(Client 3 & 7) also stated the same, but they added that they have trust in them in this regards.
Client-1 positively answered:
“Yes, I collected the necessary information and came to know that the Shari`ah rules
are strictly followed in IBBL, and they have a strong Shari`ah board.”

Another client (client-9) thoroughly examined the level of Shari`ah compliance before
banking with IBBL. In this regard, he collected information from different sources like IBBL
officers, clients, and the website. Majority of the bank officers (94.91%) believed that most of
the clients are fascinated to the Islamic banks because of Shari`ah compliance, but not for
earning more profit (Ullah, 2014), and religion is a dominant reason for banking with Islamic
bank (Ahmad and Haron, 2002; Naser et al., 1999; Metawa and Almossawi, 1998; Rashid et
al., 2014 and Archer and Karim, 2002).

v. Reasons: Outstanding financial performance of IBBL

All the interviewees including the clients were asked general questions for identifying the
reasons for better and stable performance of IBBL. These questions were asked to all
interviewees to explore how many of them identified the level of Shari`ah as a cause for the
better financial performance of IBBL. After getting the interview responses, it is observed
that 45.83% of the interviewees recognized the level of Shari`ah compliance as a vibrant
cause for the stable financial performance of the sample bank. Not only 63.64% of the bank
executives including 75% of IBBL executives, 50% of other Islamic bank executives, and
66.67% of conventional bank executives but also the financial analyst, a regulator and
22.22% of the clients acknowledged that Shari`ah compliance for the better financial
performance of IBBL. An executive of a regulatory body (R-1) mentioned:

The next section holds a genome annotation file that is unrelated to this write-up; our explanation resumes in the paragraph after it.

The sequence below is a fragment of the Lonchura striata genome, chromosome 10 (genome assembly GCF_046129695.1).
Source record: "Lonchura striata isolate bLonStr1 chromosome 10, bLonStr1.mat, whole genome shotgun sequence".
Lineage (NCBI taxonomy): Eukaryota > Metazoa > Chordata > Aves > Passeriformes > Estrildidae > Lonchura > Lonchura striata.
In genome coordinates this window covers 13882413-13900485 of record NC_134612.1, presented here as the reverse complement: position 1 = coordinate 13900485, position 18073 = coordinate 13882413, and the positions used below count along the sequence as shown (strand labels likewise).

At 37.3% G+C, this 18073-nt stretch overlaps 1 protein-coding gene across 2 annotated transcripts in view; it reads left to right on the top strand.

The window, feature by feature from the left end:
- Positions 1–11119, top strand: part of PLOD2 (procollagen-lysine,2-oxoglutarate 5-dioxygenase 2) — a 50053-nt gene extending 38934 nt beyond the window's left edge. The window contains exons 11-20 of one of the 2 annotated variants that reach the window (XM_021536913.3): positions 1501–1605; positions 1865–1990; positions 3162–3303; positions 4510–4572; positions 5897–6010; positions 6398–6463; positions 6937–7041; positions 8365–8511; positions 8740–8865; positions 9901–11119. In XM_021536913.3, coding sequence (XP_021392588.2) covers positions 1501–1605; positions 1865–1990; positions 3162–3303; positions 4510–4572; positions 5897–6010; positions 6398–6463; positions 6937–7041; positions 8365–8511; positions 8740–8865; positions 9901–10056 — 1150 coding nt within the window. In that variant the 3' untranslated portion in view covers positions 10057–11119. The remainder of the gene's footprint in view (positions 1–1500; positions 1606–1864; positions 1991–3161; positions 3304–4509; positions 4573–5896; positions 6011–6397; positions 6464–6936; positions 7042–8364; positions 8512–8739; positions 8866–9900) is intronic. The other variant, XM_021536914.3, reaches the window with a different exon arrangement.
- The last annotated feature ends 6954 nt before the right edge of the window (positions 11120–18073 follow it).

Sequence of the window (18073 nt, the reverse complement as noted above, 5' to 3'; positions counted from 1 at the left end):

“Financial performance of IBBL is better because of the bank’s following the Shari`ah
law to the maximum extent possible.”

An executive of another Islamic bank (IB-4) opined “Besides, they are more Shari`ah
compliant than other Islamic Banks” and IBBL executive (IBBL-3) viewed that “IBBL
performs all of its activities based on Islamic Shari`ah.”

An executive of a traditional bank (TB-2) pleasantly identified the reasons for better
performance of IBBL as under:
“For more Shari`ah compliance, dedicated workforce, skilled & devoted
management, low-risk exposure, loyalty towards central bank's directions, being in
pressure from media & for having higher reputational risk.”

Among other reasons, the interviewees mentioned first Islami Bank (41.67%), large number
of loyal customers (33.33%), efficient investment management (investment policy,
diversification and lower non-performing investment) (33.33%), strong and effective
governing body (29.17%), largest Islami bank performing mass banking (16.67%), faith and
trust on IBBL (16.67%), high volume of remittance (12.50%) and appropriate risk
management (12.50%), social welfare activities and media pressure as the basis for superior
financial performance of IBBL.

vi. Islamic Banks in Bangladesh: Comparative Shari`ah performance

Almost all the interviewees (87.50%) argued favoring IBBL that it applies Shari`ah more
than other Islamic banks in Bangladesh. Only three interviewees including a regulator and
two clients provided general opinion like “not sure,” “probably yes,” and “IBBL claim” that
they follow Shari`ah more than others. An executive of the sample bank (IBBL-3) most
certainly opined as “I can assert without a second thought that IBBL obeys Shari’ah more
than other Islamic banks.” Not only IBBL executive or clients, but it is also surprising that
regulator, executives of other Islamic banks and even the executives of a traditional bank
certified the superiority of IBBL in the case of Shari`ah compliance. Regulator-1 asserted:

“I think yes, IBBL follows Shari`ah law more than other banks as the Bank started
its business as Islamic bank that is uncommon to other Islamic banks that once were
conventional banks. From my observation, I have not seen any serious complaint
from depositors and borrowers of this bank regarding non-compliance of Shari`ah

Executive of traditional bank (TB-1) opined-

“Yes, I think IBBL complies Shari`ah more than other Islamic Banks… They have
full-fledged Islamic Shari`ah board consisting of prominent Ulamas having adequate
knowledge in Fiq-Hul-Muamalat, prominent lawyers, and eminent economists...”

Another executive of traditional bank (TB-3) uttered that-

“In my point of view, IBBL obeys Shari’ah more than other Islamic Banks in Bangladesh
since they gave birth of this concept in the country and they are continuously researching on